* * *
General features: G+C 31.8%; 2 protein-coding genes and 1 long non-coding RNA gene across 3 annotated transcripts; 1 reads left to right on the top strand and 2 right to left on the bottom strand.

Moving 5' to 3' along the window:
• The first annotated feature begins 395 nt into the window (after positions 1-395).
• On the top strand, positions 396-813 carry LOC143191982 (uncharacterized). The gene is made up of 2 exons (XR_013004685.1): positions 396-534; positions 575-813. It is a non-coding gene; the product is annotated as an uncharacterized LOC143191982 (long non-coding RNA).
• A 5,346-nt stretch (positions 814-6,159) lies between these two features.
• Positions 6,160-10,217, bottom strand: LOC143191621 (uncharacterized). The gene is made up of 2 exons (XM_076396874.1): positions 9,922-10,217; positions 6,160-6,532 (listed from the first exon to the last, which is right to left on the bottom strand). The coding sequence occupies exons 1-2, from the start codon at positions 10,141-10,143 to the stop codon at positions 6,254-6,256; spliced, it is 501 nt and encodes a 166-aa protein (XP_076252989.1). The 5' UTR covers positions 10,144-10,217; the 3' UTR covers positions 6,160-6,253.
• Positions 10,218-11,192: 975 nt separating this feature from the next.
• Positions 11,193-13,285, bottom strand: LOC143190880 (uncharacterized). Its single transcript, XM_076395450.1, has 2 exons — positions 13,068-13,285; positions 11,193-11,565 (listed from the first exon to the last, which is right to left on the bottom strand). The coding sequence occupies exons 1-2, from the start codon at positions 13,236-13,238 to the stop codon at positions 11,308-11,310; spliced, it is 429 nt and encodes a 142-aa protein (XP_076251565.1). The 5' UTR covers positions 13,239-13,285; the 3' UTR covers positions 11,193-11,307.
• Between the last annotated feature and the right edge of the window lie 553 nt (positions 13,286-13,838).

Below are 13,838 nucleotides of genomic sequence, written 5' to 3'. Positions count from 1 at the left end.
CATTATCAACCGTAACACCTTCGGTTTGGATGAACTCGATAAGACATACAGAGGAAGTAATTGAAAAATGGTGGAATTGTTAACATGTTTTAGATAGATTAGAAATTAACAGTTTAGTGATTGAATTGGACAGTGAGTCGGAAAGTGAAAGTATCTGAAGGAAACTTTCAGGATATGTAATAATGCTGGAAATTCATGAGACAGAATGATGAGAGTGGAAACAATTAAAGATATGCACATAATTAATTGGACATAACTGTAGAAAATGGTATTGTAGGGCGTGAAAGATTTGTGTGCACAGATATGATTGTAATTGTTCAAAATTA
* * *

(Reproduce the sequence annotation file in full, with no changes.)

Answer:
General features: G+C 31.8%; 2 protein-coding genes and 1 long non-coding RNA gene across 3 annotated transcripts; 1 reads left to right on the top strand and 2 right to left on the bottom strand.

Moving 5' to 3' along the window:
• The first annotated feature begins 395 nt into the window (after positions 1-395).
• On the top strand, positions 396-813 carry LOC143191982 (uncharacterized). The gene is made up of 2 exons (XR_013004685.1): positions 396-534; positions 575-813. It is a non-coding gene; the product is annotated as an uncharacterized LOC143191982 (long non-coding RNA).
• A 5,346-nt stretch (positions 814-6,159) lies between these two features.
• Positions 6,160-10,217, bottom strand: LOC143191621 (uncharacterized). The gene is made up of 2 exons (XM_076396874.1): positions 9,922-10,217; positions 6,160-6,532 (listed from the first exon to the last, which is right to left on the bottom strand). The coding sequence occupies exons 1-2, from the start codon at positions 10,141-10,143 to the stop codon at positions 6,254-6,256; spliced, it is 501 nt and encodes a 166-aa protein (XP_076252989.1). The 5' UTR covers positions 10,144-10,217; the 3' UTR covers positions 6,160-6,253.
• Positions 10,218-11,192: 975 nt separating this feature from the next.
• Positions 11,193-13,285, bottom strand: LOC143190880 (uncharacterized). Its single transcript, XM_076395450.1, has 2 exons — positions 13,068-13,285; positions 11,193-11,565 (listed from the first exon to the last, which is right to left on the bottom strand). The coding sequence occupies exons 1-2, from the start codon at positions 13,236-13,238 to the stop codon at positions 11,308-11,310; spliced, it is 429 nt and encodes a 142-aa protein (XP_076251565.1). The 5' UTR covers positions 13,239-13,285; the 3' UTR covers positions 11,193-11,307.
• Between the last annotated feature and the right edge of the window lie 553 nt (positions 13,286-13,838).

Below are 13,838 nucleotides of genomic sequence, written 5' to 3'. Positions count from 1 at the left end.
CATTATCAACCGTAACACCTTCGGTTTGGATGAACTCGATAAGACATACAGAGGAAGTAATTGAAAAATGGTGGAATTGTTAACATGTTTTAGATAGATTAGAAATTAACAGTTTAGTGATTGAATTGGACAGTGAGTCGGAAAGTGAAAGTATCTGAAGGAAACTTTCAGGATATGTAATAATGCTGGAAATTCATGAGACAGAATGATGAGAGTGGAAACAATTAAAGATATGCACATAATTAATTGGACATAACTGTAGAAAATGGTATTGTAGGGCGTGAAAGATTTGTGTGCACAGATATGATTGTAATTGTTCAAAATTA